President Barack Obama has quieted the mob of critics on the interim pact with Iran, so they're now attacking the next deal—the one that hasn't happened yet. The Obama administration has made a first class start, but will need to press its advantages and take the field aggressively before the next round is completed. Read the op-ed »

Obama: Building Trade to Build Growth

Edward Alden

The Obama administration has quietly embraced the most ambitious agenda on trade and investment liberalization in the past two decades, but more must be done to remove trade barriers in services.  Read the op-ed »

Why Suez Still Matters

Steven A. Cook

Nearly 150 years after its completion, some see the Suez Canal as a mere relic. In fact, the waterway ensures Cairo's continued relevance to the United States and the region. Read more on ForeignAffairs.com »

When Protests Halt Progress

Alyssa Ayres

Street protests, or "hartals," like the ones currently taking place in Bangladesh, have shut down the country's economic activity and resulted in violence. Such violence undermines the country's recent development and puts its future prospects at risk. Read more on Asia Unbound »

Creditors Beware of Greek Budget Surpluses

Benn Steil and Dinah Walker

The news of Greece's budget surplus is a positive development for the country, but its creditors should beware. In the past, countries in similar positions have defaulted on debts just as their primary balance turned positive. Read more on Geo-Graphics »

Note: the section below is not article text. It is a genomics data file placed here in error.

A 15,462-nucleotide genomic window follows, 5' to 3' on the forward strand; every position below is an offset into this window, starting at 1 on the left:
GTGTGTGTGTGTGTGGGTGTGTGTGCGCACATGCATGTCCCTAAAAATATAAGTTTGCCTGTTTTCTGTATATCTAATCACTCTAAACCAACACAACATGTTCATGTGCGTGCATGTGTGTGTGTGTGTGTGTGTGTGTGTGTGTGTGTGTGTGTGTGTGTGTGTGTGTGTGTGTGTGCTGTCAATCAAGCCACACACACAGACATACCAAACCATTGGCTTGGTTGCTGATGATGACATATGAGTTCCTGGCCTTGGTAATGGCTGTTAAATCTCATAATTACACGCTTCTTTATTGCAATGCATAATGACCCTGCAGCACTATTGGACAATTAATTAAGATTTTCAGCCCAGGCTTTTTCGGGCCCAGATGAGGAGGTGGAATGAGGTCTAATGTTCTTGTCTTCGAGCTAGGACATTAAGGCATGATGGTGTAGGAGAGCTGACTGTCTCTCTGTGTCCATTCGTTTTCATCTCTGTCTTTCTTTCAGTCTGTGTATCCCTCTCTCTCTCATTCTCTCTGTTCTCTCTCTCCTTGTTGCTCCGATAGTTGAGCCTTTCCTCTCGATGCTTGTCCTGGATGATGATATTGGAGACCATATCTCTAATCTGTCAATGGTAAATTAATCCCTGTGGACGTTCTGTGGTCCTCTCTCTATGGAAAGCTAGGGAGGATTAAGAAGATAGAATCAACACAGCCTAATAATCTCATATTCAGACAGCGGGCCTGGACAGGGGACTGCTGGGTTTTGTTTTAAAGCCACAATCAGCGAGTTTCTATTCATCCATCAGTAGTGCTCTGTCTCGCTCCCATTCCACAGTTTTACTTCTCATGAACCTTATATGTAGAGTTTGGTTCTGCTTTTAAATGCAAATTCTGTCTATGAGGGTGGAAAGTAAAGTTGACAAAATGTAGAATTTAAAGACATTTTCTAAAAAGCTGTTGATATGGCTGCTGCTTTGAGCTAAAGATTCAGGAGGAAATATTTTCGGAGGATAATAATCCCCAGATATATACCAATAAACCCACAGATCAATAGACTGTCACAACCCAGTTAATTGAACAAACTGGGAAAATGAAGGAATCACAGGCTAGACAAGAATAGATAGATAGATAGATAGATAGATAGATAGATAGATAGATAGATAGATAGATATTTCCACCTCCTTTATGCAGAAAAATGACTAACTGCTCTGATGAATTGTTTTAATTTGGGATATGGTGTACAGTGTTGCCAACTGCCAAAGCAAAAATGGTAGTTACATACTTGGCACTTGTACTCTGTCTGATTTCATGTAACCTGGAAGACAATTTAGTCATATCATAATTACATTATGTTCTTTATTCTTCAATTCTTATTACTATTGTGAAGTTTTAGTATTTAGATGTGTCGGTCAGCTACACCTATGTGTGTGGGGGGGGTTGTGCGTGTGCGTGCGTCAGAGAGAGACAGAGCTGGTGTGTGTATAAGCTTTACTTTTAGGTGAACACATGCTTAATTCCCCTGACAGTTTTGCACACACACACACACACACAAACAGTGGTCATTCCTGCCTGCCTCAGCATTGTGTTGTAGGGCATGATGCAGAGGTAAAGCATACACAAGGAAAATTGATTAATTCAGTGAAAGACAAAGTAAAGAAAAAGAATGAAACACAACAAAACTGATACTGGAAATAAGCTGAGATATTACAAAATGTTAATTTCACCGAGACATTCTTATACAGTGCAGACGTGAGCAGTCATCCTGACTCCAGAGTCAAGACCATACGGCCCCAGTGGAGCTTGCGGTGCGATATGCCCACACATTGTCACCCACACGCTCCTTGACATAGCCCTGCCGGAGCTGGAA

Rising Violence Against Doctors in China

Yanzhong Huang

In ten days in October, China reported at least six attacks on healthcare workers. China's inability to solve the problem of affordability and access to healthcare has fueled the recent growth in tensions between patients and healthcare providers. Read more on Asia Unbound »

Ask CFR Experts: Question of the Week

Talee asks what action, if any, should be taken by outside actors to support reform in Myanmar. CFR Senior Fellow Joshua Kurlantzick says outside actors will play a large role in Myanmar's reform process since it badly needs large quantities of aid, expertise, and investment. Read the full answer and submit your question

WORLD EVENTS CALENDAR

December 8: IAEA Inspections to Begin in Iran
CFR Resources on: Iran

View the Calendar »

INSIDE CFR

In Washington, Richard N. Haass and Alan Murray discussed current trends in public opinion on U.S. foreign policy and international affairs. Watch the event

At CFR's New York headquarters, the International Energy Agency's chief economist Fatih Birol discussed energy projections through 2035 and implications for energy security, climate change, economic development, and universal access to modern energy services. Watch the event

Thomas Carothers, Daniel C. Kurtzer, Shibley Telhami, and Richard N. Haass discussed the situation in Egypt and recommendations for U.S. policy. Watch the event

Political and Economic Lessons From Democratic Transitions

As countries around the world navigate complex paths to democracy, a new CFR book, edited by Isobel Coleman and Terra Lawson-Remer offers insights and recommendations from political and economic transitions that have unfolded in recent decades, including those in Thailand and Ukraine. Read Pathways to Freedom